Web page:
Great Crested Newts are amphibians that are predominantly found in the UK as well as certain parts of Europe. Great Crested Newt are sometimes referred to as Warty Newt or Northern Crested Newt. Currently, their populations in Britain are under threat due to multiple factors. There are many factors that make them a unique species in the family of Salamandridae. Read on to find out more about this interesting species.
Here is a brief description of the great crested newt.
Size: Great crested newts have an average size ranging between 15 cm to 18 cm.
Color: Great crested newts are generally black or dark brown in color. The undersides of these newts are marked by bright orange coloration with black spots. Small white dots can be observed on their sides.
Throat: These newts have throats that are mottled heavily with dark pigments.
Texture: The skin of the great crested newts has a granular texture. It also has a rough and warty feel.
Toes: The toes of these newts have distinct marks with orange and black stripes. These stripes are most prominent in males than females.
Tail: They have a short tail with a tiny filament. The females have tails with yellow-orange stripe around their lower edge. The tail also has well-developed fins that are devoid of any pointed tips.
Sexual dimorphism: Male Crested Newts have jagged crest running along their back which helps in differentiating them from the females. The females are larger in size than the males.
There are 4 main sub species of this newt.
Species: T. cristatus
Scientific Name:Triturus cristatus
Great Crested Newts are extensively found in Britain, Wales and Scotland. They can also be found in various areas of Northern Europe, certain regions of Asia as well as around the Black Sea.
These newts make their homes mostly in the lowland habitats. They can be spotted in numerous large sized ponds common on farmlands. The Great Crested Newts use rough grasslands, woodlands and scrubs when they need to look for food, hibernation and shelter.
These newts are predominantly carnivorous in nature and mostly eat various types of invertebrates like leeches and mollusks.
Sometimes they also eat the larvae of certain other species. They also consume algae, small worms, protozoa and arthropods.
Have a look at the striking behavioral traits of the Great Crested Newts.
Great Crested Newts are mostly attacked and consumed by mallards, moorhens and grass snakes. Birds like herons and kingfishers also love eating them. Various types of fishes prey upon the newt larvae. Other predators include badgers, foxes, hedgehogs and rats.
Here are the most important adaptive features of these newts.
Great Crested Newts mate between the months of March and mid-July.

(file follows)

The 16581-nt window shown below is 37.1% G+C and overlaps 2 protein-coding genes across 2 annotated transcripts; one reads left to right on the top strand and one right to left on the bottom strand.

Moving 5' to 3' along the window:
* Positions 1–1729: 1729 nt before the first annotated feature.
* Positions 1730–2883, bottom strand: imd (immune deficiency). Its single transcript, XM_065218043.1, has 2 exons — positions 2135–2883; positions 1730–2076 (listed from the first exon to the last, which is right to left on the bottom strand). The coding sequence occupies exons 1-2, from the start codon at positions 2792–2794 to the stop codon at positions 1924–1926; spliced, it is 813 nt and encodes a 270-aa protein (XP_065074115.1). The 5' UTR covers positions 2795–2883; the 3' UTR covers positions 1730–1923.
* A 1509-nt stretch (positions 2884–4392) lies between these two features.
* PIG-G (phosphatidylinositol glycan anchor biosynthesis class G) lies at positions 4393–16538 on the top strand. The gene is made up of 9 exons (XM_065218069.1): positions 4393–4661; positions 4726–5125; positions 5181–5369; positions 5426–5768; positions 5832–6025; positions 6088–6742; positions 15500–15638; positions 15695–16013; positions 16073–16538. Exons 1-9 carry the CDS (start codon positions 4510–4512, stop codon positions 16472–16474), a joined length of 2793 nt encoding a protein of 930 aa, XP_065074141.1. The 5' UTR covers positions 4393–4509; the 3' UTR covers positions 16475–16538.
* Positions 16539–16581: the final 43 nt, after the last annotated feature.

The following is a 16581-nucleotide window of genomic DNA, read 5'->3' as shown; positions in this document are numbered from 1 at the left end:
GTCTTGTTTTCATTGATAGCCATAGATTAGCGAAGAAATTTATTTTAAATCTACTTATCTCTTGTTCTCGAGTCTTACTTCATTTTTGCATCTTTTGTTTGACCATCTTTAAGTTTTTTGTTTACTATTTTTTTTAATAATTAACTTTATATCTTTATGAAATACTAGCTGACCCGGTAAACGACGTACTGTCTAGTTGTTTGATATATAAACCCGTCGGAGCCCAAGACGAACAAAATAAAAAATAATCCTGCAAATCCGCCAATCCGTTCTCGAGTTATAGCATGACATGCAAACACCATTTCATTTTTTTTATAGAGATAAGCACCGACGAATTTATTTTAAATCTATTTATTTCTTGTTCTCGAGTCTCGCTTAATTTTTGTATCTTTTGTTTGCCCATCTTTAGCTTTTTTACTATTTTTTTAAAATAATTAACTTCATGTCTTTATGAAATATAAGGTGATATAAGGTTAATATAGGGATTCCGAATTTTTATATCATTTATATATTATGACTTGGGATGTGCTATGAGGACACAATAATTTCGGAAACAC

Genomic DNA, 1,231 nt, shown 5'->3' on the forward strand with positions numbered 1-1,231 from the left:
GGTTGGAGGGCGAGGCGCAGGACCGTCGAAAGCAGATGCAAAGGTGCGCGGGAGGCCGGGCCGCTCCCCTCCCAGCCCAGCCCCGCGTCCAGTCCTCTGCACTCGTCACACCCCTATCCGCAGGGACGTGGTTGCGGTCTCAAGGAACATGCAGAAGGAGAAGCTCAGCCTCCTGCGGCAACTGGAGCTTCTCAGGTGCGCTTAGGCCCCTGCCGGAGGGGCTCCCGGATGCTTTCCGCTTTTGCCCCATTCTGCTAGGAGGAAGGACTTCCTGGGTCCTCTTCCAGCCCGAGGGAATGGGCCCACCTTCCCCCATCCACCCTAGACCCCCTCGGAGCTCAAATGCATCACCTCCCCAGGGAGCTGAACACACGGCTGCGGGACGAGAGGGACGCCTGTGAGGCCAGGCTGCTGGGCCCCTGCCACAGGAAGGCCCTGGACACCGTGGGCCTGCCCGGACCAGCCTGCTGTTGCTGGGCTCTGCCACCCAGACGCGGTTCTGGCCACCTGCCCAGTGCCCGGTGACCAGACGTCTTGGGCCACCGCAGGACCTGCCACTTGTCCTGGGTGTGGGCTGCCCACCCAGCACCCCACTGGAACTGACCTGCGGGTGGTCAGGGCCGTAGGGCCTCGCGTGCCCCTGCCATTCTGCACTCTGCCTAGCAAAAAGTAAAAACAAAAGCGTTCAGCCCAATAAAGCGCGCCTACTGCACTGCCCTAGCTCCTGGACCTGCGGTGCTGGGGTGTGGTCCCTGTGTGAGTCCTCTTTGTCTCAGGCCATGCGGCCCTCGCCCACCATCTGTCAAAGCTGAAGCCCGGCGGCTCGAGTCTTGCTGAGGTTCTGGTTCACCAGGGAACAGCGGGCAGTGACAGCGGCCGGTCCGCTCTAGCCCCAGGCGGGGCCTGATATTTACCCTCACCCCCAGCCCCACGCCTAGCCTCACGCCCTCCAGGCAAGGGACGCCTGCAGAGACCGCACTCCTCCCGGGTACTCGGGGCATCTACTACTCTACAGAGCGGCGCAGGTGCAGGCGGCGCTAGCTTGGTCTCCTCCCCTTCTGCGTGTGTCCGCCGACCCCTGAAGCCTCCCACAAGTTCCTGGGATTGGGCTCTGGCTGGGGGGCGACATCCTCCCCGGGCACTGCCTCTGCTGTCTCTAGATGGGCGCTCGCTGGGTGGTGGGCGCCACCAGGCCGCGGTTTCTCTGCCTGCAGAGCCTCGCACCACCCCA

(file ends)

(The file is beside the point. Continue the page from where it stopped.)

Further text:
During mating, the males perform a courtship display to attract the females.Males also drop packet of numerous germ cells for the Great Crested Newt female to pick up.
The males then move in a way so that the females are encouraged to take a position from where the germ cells are going to get pressed against their bodies. This can make it easier for the females to pick up the germ cells with their reproductive organs.
The female typically lays about 2 or 3 eggs every day between the months of March and July. By the last week of July, the total numbers of eggs reach up to 200 or 300. The eggs are placed on the surface of the submerged aquatic plants where each egg is carefully wrapped within a leaf.
These newts make use of different types of water bodies to aide in their breeding purposes. They often mate in various kinds of ponds where they have sufficient exposure to sunlight and a lot of vegetation.
It takes about 1.5 weeks to 3 weeks for the eggs to develop fully. In the initial stages, the baby newts appear like tiny adults with fins on tail and gills.
As the baby newts grow, they lose the gills and develop lungs. There are many times when the baby and adult newts share the same space for hibernation. The grown-up newts usually leave the pond for taking shelter under the stones or logs during the day. They reach sexual maturity during the 2nd or 3rd mating season.
The Great Crested Newts hibernate between October and March and lie dormant under stones and logs. Typically requires a lot of ground for hibernation purposes, they frequently hibernate under the mud found in their breeding grounds.
Great Crested Newts typically live in the wild for about 10 years.
The Great Crested Newts are classified as “Least Concern” the IUCN. However, their population is threatened in certain parts of the world due to loss of habitat and various types of farming practices carried out by humans. Therefore Great Crested Newt legislation has been put in place to protect their population from extinction. Currently they are being protected by the European and British Jurisdiction. Great Crested Newt protection is taken very seriously. Great Crested Newt survey season may vary depending on the type of survey that is conducted.
Check out the interesting facts about these newts.
Have a look at the pictures of the Great Crested Newts.
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